The use of temporary scaffolds is essential in both commercial and residential construction and remodeling. However, due to their temporary nature, scaffolds are also involved in a large number of on the job injuries in the construction industry. Sadly, many of these injuries could have been prevented if more attention had been devoted to scaffolding safety issues.
In this post the scaffolding accident lawyer at The Doan Law Firm will use a recent scaffolding accident death in New Hampshire to illustrate some of the situations that workplace safety agencies such as the Occupational Safety and Health Administration (OSHA) routinely encounter during routine onsite inspections and in accident investigations.
How the Accident Happened
Thirty-three-year-old Derek Goldsmith, an employee of Jancewicz & Sons Roofing of Bellows Falls, Vermont, died on September 22 nd of this year after falling from scaffolding at a residential job site in Hanover, NH.
According to a story published in the Eagle Times of Claremont, NH, there were unconfirmed reports that several employees of Jancewicz and Sons Roofing had told investigators that the scaffolding from which Goldsmith fell had been improperly erected.
The same story also noted that the parent company of Jancewicz & Sons Roofing, Home Improvement Company of Vermont, had been cited by the Vermont office of the federal Occupational Safety and Health Administration just days prior to the Hanover accident regarding an inspection of a work site in Woodstock, Vt. on April 10, 2018.
Apparently quoting from the “Citation and Notification of Penalty” issued to Jancewicz & Sons Roofing / Home Improvement Company of Vermont, the Eagle Times reported that the OSHA inspector observed several “serious” violations of OSHA regulations, such as:
“Employees were allowed to erect several multi-level scaffolds without being under the supervision of a competent person.”
OSHA recommends that scaffolding should only be assembled by an experienced work crew and under that the erection should be under the supervision of an individual with several years of experience in scaffolding work and, preferably, training in scaffolding safety issues.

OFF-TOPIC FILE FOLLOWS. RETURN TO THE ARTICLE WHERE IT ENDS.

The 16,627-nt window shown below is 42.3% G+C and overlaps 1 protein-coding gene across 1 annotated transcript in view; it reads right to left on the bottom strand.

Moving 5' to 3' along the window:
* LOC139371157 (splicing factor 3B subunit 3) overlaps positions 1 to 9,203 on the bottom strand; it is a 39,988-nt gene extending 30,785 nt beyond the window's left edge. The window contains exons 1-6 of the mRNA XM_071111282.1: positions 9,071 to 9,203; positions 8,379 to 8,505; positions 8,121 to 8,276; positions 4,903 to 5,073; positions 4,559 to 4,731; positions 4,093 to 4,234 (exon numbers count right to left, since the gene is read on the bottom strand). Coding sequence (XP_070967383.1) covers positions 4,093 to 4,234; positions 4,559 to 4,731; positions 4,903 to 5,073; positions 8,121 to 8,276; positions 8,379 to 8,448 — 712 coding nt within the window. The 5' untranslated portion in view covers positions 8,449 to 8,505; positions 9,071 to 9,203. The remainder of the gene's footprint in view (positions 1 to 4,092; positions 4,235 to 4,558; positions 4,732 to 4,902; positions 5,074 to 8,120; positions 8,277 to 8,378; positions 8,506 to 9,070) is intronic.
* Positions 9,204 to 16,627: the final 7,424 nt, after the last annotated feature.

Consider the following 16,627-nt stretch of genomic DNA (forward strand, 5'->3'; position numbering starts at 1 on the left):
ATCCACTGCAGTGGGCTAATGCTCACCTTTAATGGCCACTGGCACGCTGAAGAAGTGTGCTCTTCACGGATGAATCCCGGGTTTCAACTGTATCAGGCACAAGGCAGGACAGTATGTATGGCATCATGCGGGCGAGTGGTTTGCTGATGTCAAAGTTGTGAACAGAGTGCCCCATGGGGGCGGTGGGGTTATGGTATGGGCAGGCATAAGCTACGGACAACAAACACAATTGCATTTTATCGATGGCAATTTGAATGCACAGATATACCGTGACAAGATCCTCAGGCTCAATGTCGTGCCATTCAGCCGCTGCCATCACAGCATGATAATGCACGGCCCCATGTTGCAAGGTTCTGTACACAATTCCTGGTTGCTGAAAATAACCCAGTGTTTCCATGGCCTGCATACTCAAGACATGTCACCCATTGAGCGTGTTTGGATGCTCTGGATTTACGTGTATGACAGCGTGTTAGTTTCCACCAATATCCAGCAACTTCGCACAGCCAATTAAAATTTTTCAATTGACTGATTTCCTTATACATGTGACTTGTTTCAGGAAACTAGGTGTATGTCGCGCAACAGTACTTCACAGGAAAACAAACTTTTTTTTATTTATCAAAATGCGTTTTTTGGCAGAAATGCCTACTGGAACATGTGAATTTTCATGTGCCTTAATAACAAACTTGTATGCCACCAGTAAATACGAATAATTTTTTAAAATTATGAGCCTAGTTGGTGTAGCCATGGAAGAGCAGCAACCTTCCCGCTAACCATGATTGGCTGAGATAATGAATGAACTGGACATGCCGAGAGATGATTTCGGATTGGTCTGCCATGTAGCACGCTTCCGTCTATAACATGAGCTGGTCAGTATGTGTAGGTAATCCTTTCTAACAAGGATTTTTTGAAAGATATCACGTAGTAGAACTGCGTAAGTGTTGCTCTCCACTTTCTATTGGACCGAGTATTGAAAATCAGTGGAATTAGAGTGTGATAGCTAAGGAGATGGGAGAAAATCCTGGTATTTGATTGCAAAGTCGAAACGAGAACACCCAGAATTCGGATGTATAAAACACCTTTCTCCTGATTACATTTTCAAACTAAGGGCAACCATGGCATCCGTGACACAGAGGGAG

“Employees set up several towers of scaffold some did not bear on mudsills.”
Scaffolding must be erected on a firm surface that is not affected by rain, snow, or changes in temperature.
“Employees were working on the top level of a multi-tiered scaffold that did not have a guardrail system on all open sides.”
If a guardrail is not present, an employee is at risk of falling while changing position on a scaffold.
“Employees were allowed to erect and work on a scaffold that had energized electric entrance cables running through the scaffold. They did not adhere to the minimum clearance of 3' or have the lines de-energized or have protective coverings installed to prevent accidental contact.”
Scaffolding should never be erected close to a live electric power cable, much less around such a “hot” line due to the danger of fire and/or accidental electrocution or workers. If it is impossible to avoid electrical lines, the power feeding such lines must be interrupted before scaffolding is erected, in use, or being taken down.
“Employees were allowed to use a step ladder for a purpose for which it was not designed” and “Employees were allowed to set up and use an extension ladder that was not kept clear at the bottom.”
Both ladders and scaffolds are potentially unstable, particularly when ladders use scaffolding as a base. For that reason, OSHA takes a very critical view of using ladders and scaffolding together, even if only for a short time to accomplish a specific task.
Legal Implications of the Case
It must be noted that simply because Jancewicz & Sons Roofing / Home Improvement Company of Vermont had been cited for safety violations immediately prior to Goldsmith’s death, it does not imply that he died as a result of an unsafe work environment. Such a conclusion can only be arrived at following a comprehensive review of the facts related to this accident by the appropriate investigation agencies.
We will continue to monitor future developments in this case and will pass them along as they become available. In the meantime, we invite those wanting to learn more about scaffolding accidents to visit us at The Doan Law Firm Scaffolding Accident homepage.